2. Go outside. — We can’t go to the stores or the zoo right now, but we can go for walks. A little exercise and (hopefully) some sunshine will help energize you and your kids. Play in the backyard. Do more than binge-watch shows and eat and drink your sorrows.
  3. Connect. — If you can, arrange a socially-distant porch chat with a neighbor. We need connection with other people outside of our immediate families. Zoom and FaceTime and social media right now are lifesavers to be able to vent and rant and cry and laugh and see our friends and family. It’s important to know we’re not alone in this. Check on your family and friends because they need connection as much as you do.
  4. Breaks — For those of us alone inside with our immediate family 24/7, you need to take a break. Go for a drive if you can or sit on the porch or hide in the closet if you have to, but breaks are essential for your sanity. Cut yourself some slack when it comes to meeting expectations during this crisis. Your health is most important so you can keep doing what you need to do.
  5. Refresh your brains — Tiger King might be essential viewing for some of us right now and scrolling through Facebook can take our mind off things, but all of us need something that simulates us — not just numbs us. Listen to a podcast or read a book or find something that inspires you. I’m listening to a book right now on my walk with the kids that inspires me to keep moving, and in a way it addresses our current grief and soul-searching we’re all experiencing right now.
  6. Create — With more time on our hands, we need a sense of purpose. Do something for your neighbors or community or the nurses or essential workers. Do something to make the world a better place. Use your gifts and talents to share your art and your passion with the world. We all need to be creators right now.
  7. Counseling — Don’t be afraid to talk to a mental health professional. After 4 years of being a stay-at-home dad, I realized I never fully allowed myself to come to terms with ending my career. Don’t wait that long to process our current situation if you need to talk to someone. Counseling helped me by reminding me who I am (and who I am not). It helped me address the negative voices in my head and the situations out of my control so I could stand up and be myself again. It gave me the sense of purpose again to write my first book, Loser. Loser is about understanding how to find hope when life hasn’t gone the way we thought it would.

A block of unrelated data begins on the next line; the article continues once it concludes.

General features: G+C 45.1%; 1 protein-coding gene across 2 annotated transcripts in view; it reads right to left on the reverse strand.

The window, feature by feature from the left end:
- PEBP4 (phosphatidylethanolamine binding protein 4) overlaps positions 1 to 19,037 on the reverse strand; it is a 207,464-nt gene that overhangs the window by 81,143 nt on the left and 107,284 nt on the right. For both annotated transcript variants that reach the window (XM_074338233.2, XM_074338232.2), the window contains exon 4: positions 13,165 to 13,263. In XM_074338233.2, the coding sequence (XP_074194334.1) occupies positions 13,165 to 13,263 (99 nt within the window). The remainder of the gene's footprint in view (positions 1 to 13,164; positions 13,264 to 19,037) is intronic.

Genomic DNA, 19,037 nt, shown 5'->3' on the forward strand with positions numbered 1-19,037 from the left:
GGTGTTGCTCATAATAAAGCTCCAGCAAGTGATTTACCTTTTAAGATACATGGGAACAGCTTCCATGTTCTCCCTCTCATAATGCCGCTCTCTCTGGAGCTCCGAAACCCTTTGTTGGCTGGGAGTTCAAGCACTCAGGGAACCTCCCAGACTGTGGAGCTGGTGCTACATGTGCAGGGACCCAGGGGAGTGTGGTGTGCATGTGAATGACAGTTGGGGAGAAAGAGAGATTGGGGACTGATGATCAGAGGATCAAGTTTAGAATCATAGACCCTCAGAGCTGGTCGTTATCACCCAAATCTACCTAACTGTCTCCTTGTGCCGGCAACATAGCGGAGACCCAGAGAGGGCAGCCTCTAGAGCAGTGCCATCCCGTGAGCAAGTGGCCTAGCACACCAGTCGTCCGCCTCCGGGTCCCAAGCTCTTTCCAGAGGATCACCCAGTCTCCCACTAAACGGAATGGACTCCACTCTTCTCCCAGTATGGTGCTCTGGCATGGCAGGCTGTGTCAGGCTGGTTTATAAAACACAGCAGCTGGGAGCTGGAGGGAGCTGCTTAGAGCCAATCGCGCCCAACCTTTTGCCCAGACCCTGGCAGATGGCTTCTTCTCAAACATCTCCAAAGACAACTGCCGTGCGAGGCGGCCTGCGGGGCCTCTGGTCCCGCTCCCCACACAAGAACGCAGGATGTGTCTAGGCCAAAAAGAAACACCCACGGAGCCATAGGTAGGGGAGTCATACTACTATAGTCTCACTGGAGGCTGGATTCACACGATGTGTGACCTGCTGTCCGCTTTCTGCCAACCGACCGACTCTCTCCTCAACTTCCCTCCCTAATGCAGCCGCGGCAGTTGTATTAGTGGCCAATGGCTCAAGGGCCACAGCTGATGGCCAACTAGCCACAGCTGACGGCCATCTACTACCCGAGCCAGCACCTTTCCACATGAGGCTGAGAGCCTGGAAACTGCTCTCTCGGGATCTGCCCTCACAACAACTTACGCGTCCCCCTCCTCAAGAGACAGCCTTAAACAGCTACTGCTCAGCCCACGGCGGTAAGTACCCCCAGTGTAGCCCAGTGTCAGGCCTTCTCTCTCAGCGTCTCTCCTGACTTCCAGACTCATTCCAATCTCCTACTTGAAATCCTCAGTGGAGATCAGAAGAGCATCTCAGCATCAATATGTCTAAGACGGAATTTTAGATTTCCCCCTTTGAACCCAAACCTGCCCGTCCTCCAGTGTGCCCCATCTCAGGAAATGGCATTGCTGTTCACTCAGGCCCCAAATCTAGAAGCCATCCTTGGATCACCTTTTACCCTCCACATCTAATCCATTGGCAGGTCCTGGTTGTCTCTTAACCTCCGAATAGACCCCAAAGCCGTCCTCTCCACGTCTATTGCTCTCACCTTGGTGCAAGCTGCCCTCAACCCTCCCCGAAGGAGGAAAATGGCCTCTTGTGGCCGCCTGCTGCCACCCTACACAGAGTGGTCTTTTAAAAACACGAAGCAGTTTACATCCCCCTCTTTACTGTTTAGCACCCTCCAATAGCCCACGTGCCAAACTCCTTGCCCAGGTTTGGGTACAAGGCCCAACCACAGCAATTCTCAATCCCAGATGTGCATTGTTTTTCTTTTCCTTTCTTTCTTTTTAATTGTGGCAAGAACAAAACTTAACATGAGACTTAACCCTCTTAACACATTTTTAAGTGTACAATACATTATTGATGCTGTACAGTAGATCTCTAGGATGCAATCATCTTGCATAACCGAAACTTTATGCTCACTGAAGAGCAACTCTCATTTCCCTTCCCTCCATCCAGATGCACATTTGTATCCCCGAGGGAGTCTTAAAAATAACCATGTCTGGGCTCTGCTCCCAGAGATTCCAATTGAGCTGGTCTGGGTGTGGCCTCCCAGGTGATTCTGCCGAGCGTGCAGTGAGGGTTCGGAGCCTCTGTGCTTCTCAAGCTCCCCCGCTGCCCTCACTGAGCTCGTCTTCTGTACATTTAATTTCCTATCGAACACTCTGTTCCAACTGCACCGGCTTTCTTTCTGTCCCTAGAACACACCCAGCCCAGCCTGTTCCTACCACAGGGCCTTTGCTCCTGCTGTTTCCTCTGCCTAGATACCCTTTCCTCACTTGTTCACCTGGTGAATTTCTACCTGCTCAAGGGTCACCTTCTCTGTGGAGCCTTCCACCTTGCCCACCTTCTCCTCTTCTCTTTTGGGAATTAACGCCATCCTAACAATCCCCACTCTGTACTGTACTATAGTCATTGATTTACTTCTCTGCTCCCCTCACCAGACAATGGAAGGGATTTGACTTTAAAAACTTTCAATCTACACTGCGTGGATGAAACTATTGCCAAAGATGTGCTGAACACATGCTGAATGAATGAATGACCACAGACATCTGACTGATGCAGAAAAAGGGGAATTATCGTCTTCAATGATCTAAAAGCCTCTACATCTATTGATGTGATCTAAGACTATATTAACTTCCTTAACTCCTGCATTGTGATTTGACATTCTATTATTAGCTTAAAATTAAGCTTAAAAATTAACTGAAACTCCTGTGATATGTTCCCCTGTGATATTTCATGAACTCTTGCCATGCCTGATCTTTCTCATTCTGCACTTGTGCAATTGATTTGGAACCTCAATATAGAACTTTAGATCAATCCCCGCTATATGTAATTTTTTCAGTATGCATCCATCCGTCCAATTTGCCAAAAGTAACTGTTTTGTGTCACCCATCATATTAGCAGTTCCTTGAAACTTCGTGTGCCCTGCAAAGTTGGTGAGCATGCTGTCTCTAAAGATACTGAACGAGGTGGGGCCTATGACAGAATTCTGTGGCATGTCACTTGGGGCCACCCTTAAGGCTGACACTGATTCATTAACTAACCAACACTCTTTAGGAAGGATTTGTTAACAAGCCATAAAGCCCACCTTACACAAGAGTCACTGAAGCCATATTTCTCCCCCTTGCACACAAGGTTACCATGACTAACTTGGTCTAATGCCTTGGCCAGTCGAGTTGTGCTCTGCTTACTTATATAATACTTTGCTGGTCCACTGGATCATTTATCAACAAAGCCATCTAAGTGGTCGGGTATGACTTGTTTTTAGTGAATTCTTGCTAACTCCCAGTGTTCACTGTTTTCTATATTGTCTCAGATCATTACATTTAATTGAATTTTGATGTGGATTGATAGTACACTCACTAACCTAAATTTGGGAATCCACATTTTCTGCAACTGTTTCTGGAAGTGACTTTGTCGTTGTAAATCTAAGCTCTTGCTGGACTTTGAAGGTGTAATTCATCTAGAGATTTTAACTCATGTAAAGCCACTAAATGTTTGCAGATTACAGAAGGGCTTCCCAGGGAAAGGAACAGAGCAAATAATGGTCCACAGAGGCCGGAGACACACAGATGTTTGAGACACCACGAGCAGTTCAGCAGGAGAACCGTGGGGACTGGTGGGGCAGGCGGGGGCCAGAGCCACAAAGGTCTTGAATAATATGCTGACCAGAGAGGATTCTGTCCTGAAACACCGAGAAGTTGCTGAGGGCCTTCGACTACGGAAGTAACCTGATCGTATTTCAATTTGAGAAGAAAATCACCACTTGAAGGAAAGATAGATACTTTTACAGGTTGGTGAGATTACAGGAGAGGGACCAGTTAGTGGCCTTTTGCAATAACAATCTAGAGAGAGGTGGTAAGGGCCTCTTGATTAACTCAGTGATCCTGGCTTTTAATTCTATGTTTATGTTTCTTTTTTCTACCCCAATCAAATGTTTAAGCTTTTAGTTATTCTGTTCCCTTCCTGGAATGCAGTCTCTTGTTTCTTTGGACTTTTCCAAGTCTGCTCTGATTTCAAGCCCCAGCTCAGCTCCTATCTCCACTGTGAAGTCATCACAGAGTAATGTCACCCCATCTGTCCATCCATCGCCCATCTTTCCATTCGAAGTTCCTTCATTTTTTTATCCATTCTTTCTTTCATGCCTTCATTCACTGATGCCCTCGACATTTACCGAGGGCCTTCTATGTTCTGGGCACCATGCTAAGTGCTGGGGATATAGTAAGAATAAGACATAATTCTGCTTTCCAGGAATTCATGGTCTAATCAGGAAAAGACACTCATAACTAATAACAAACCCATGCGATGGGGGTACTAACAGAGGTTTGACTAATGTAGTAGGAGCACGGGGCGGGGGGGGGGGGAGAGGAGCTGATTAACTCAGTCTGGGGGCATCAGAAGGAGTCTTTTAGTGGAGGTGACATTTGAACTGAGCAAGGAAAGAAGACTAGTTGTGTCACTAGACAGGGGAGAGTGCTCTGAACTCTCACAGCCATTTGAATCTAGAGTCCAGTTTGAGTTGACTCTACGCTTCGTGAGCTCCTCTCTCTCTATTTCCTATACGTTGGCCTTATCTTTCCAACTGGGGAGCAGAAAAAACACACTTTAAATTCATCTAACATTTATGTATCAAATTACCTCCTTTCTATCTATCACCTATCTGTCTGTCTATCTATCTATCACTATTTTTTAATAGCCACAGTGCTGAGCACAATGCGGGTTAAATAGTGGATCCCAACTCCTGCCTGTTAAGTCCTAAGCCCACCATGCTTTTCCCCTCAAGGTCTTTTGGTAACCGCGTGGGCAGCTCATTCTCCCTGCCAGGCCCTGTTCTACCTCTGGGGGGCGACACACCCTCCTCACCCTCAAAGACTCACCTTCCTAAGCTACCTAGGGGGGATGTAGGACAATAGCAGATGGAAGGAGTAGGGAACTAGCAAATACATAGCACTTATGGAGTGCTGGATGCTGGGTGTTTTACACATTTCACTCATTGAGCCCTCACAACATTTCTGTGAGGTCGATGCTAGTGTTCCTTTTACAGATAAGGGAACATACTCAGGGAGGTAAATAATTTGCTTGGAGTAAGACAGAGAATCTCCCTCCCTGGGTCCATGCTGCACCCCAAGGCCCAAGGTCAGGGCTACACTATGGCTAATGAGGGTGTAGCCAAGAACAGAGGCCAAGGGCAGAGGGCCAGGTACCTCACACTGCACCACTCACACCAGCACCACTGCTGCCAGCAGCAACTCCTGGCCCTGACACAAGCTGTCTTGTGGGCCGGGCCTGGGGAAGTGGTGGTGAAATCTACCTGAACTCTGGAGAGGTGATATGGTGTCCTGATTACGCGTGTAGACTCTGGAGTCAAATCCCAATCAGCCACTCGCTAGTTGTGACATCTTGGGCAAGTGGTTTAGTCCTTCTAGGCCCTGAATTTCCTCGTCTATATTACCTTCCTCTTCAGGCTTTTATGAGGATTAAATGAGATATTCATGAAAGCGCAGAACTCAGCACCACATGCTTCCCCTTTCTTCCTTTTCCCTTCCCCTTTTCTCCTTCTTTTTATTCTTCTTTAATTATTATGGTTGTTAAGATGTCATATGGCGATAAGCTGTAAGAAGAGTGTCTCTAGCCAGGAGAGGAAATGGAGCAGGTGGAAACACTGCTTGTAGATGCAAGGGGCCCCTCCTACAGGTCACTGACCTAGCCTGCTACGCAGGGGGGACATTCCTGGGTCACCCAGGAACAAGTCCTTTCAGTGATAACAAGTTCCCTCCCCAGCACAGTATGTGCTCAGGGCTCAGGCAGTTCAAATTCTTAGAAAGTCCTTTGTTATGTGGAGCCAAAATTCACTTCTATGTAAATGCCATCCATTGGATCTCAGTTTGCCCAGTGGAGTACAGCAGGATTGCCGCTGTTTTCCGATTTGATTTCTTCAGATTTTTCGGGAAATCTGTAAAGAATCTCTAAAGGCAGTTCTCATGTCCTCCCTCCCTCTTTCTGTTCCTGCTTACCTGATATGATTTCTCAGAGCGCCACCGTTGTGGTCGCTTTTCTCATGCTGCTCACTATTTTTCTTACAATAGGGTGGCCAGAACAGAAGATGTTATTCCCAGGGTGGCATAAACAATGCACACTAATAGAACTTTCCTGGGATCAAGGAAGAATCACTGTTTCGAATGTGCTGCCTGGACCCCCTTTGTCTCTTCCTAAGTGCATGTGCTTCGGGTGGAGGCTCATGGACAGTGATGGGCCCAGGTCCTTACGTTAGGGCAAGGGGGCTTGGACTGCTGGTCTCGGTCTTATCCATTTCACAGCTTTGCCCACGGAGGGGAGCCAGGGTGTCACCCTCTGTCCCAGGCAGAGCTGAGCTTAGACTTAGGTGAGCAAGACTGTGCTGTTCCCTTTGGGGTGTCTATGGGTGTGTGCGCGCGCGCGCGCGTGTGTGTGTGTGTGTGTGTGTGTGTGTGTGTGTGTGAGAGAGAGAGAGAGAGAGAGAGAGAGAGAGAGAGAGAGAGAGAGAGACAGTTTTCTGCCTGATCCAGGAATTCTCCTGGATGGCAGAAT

We’re all experiencing a dramatic curve from where we thought we would be this year. We’re all experiencing something new and we’re not sure if it’s temporary or if we’re in this for the long haul. What’s most important is we take care of ourselves and our mental health so we can find new ways to tackle this new reality and find new meaning and purpose. Don’t hesitate to do what you need to so you can remain healthy for your loved ones.

In a way, we’ve been forced into a prolonged Sabbath, a long day of rest. Use this time to evaluate what is most essential in your lives and discover who you can be for the future — our future.